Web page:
• Side-dress Temik® Effects on Lint Yields

      Husman, Stephen H.; Silvertooth, Jeff (College of Agriculture, University of Arizona (Tucson, AZ), 1998-04)
      Temik 15G was side-dressed at a rate of 7 lb./acre and 14 lb./acre and compared to an untreated check in 4 experiments in 1996 and 1997 in Buckeye, Az. Treatments were made just prior to early bloom. Lygus counts were taken using a sweep net on weekly intervals for four to six weeks post application. A net positive return on investment (ROI) ranging from $34.79/acre to $48.19/acre was realized in three of the four experiments with the seven lb./acre rate. One experiment resulted in a net economic loss of $24.84. A net positive ROI was experienced in two of the four experiments ranging from $23.31 to $50.11 using the fourteen lb./acre Temik rate. Two of the four experiments resulted in a net loss ranging from $28.28 to $93.27 using the fourteen lb./acre rate. It appears that lint yield increase responses are due in part to a plant response to Temik, not necessarily related to lygus density as evidenced in part by the lack of measured sweep count populations.
    • Potassium Fertilization of Upland and Pima Cotton (1991-1995, a five year project review)

      Galadima, A.; Silvertooth, J. C.; Norton, E. R.; Silvertooth, Jeff (College of Agriculture, University of Arizona (Tucson, AZ), 1998-04)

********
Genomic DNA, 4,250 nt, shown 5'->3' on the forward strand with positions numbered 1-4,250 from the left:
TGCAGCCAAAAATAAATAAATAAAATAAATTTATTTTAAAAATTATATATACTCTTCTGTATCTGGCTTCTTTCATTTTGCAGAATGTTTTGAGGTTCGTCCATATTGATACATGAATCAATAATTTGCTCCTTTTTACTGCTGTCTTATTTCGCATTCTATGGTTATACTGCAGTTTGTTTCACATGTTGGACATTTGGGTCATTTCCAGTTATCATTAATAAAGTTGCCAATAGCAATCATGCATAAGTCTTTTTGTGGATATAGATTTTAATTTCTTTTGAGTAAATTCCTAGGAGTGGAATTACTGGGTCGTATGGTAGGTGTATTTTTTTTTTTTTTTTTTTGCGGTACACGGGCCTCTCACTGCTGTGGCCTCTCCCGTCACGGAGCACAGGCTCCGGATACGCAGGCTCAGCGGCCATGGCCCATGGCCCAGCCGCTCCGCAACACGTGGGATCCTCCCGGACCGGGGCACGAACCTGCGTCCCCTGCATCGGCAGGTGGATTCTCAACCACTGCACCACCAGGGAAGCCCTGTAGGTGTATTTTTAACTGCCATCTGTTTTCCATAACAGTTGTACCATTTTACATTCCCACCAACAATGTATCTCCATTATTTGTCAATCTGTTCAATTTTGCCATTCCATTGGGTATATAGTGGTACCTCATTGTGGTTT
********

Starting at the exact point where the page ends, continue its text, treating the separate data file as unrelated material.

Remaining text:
In an effort to provide information on the agronomic necessity of potassium (K) fertilization in Arizona cotton (Gossypium spp.) production, a five-year study was initiated in 1991 with a single field study located near Gila Bend. Subsequent study sites selected ranged from western (Yuma) to eastern (Safford) Arizona, which totaled 11 site years. Both Upland (G. hirsutum L.) and American Pima (G. barbadense L.) cotton were cultivated, using soil and foliar applications of K. In 1992, study sites included the Safford Ag. Center (SAC), Maricopa Ag. Center (MAC), and a Cooperator site at Coolidge. In 1993, the experiment stations sites were maintained (SAC and MAC) and Yuma Valley was added. The 1994 study sites included only the two experiment stations (SAC and MAC). In 1995, SAC and MAC were maintained, and a third location was a farmer cooperator site at Buckeye. The results from all studies (12) indicated no lint yield increases due to K fertilization at any of the locations with either Upland or Pima cotton. However, in 1995, at the Buckeye location, the result revealed a significant yield reduction due to the K foliar treatments. There were, however, no significant differences among soil as well as the soil-plus-foliar treated plots in the 1995 study at Buckeye.